- Minimum and Maximum
- Divide and Conquer
- Dynamic Programming Concepts
- Fibonacci Numbers
- Subset Sum Problem
- Longest Increasing Subsequence
- Longest Common Subsequence
- Other Dynamic Programming Usages

- The
`minimum`

of a set of`N`

elements- The first element in list of elements ordered in incremental order (
`index = 1`

)

- The first element in list of elements ordered in incremental order (
- The
`maximum`

of a set of`N`

elements- The last element in list of elements ordered in incremental order (
`index = N`

)

- The last element in list of elements ordered in incremental order (
- The
`median`

is the “halfway point” of the set- When
`N`

is odd, index =`(N+1)/2`

= unique value - When
`N`

is even, index =`⌊(N+1)/2⌋`

(lower median) or index =`⌈(N+1)/2⌉`

(upper median)

- When

```
int FindMaxStupid(int[] numbers)
{
foreach (var number in numbers)
{
var currentNumberIsBest = true;
foreach (var candidate in numbers)
if (number < candidate)
currentNumberIsBest = false;
if (currentNumberIsBest)
return number;
}
return int.MinValue;
}
```

- Minimum element

```
int FindMin(int[] numbers)
{
int min = numbers[0];
for (int i = 1; i < numbers.Length; i++)
if (numbers[i] < min) min = numbers[i];
return min;
}
```

- Maximum element

```
int FindMax(int[] numbers)
{
int max = numbers[0];
for (int i = 1; i < numbers.Length; i++)
if (numbers[i] > max) max = numbers[i];
return max;
}
```

`Divide`

: If the input size is too large to deal with in a straightforward manner- Divide the problem into two or more disjointed sub-problems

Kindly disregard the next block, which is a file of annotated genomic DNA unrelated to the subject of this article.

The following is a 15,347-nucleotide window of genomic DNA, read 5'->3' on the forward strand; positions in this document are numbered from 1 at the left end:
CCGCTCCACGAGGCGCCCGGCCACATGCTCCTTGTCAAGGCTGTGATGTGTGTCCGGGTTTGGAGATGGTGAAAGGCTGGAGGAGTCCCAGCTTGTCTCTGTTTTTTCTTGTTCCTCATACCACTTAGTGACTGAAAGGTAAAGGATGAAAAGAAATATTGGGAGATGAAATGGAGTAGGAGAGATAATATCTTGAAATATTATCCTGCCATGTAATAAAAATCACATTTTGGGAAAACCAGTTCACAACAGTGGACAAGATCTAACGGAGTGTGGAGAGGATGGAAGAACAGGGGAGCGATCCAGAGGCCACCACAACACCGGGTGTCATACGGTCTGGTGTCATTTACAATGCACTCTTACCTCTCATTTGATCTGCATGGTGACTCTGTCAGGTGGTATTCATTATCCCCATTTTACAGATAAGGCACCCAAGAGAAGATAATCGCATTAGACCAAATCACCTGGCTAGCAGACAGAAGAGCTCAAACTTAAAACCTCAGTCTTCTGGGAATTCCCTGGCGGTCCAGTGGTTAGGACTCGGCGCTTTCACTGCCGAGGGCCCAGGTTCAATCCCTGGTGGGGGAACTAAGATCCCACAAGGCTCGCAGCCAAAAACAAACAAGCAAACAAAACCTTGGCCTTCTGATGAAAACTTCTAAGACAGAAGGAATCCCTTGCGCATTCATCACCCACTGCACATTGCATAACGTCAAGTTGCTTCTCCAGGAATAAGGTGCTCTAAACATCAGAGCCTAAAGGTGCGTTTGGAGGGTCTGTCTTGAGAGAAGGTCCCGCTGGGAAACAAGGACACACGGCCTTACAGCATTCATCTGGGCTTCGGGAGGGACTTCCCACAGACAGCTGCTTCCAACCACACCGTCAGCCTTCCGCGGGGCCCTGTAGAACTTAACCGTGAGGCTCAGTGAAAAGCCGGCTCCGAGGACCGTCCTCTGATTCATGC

`Conquer`

: conquer recursively to solve the sub-problems`Combine`

: Take the solutions to the sub-problems and “merge” these solutions into a solution for the original problem

- MergeSort
- The sub-problems are independent, all different

```
void MergeSort(int[] arr, int left, int right) {
if (right > left) {
int mid = (right + left) / 2;
MergeSort(arr, left, mid);
MergeSort(arr, (mid+1), right);
Merge(arr, left, (mid+1), right);
}
}
```

- Binary search
- Quick sort
- Merging arrays
- Merge sort

- Finding majorant
- Tower of Hanoi
- Fast multiplication
- Strassen’s Matrix Multiplication

- How dynamic programming (DP) works?
- Approach to solve problems
- Store partial solutions of the smaller problems
- Usually they are solved bottom-up

- Steps to designing a DP algorithm:
- Characterize
`optimal substructure`

`Recursively`

define the value of an optimal solution- Compute the value
`bottom up`

- (if needed)
`Construct`

an optimal solution

- Characterize

- DP has the following characteristics
- Simple sub-problems
- We break the original problem to smaller sub-problems that have the same structure

- Optimal substructure of the problems
- The optimal solution to the problem contains within optimal solutions to its sub-problems

- Overlapping sub-problems
- There exist some places where we solve the same sub-problem more than once

- Simple sub-problems

- Using Divide-and-Conquer to solve problems (that can be solved using DP) is
`inefficient`

- Because the same common sub-problems have to be solved many times

- DP will solve each of them once and their answers are stored in a
`table`

for future use- Technique known as
`memoization`

- Technique known as

- The Fibonacci numbers are the numbers in the following integer sequence:
`0`

,`1`

,`1`

,`2`

,`3`

,`5`

,`8`

,`13`

,`21`

,`34`

,`55`

,`89`

,`144`

, …- The first two numbers are
`0`

and`1`

- Each subsequent number is the sum of the previous two numbers

- In mathematical terms:
`F`

_{n}=`F`

_{n-1}+`F`

_{n-2}`F`

_{0}=`0`

`F`

_{1}=`1`

- How can we find the
`n`

^{th}Fibonacci number using recursion (“divide and conquer”) - Directly applying the recurrence formula:

```
decimal Fibonacci(int n)
{
if (n == 0) return 0;
if (n == 1) return 1;
return Fibonacci(n - 1) + Fibonacci(n - 2);
}
```

- We can save the results from each function call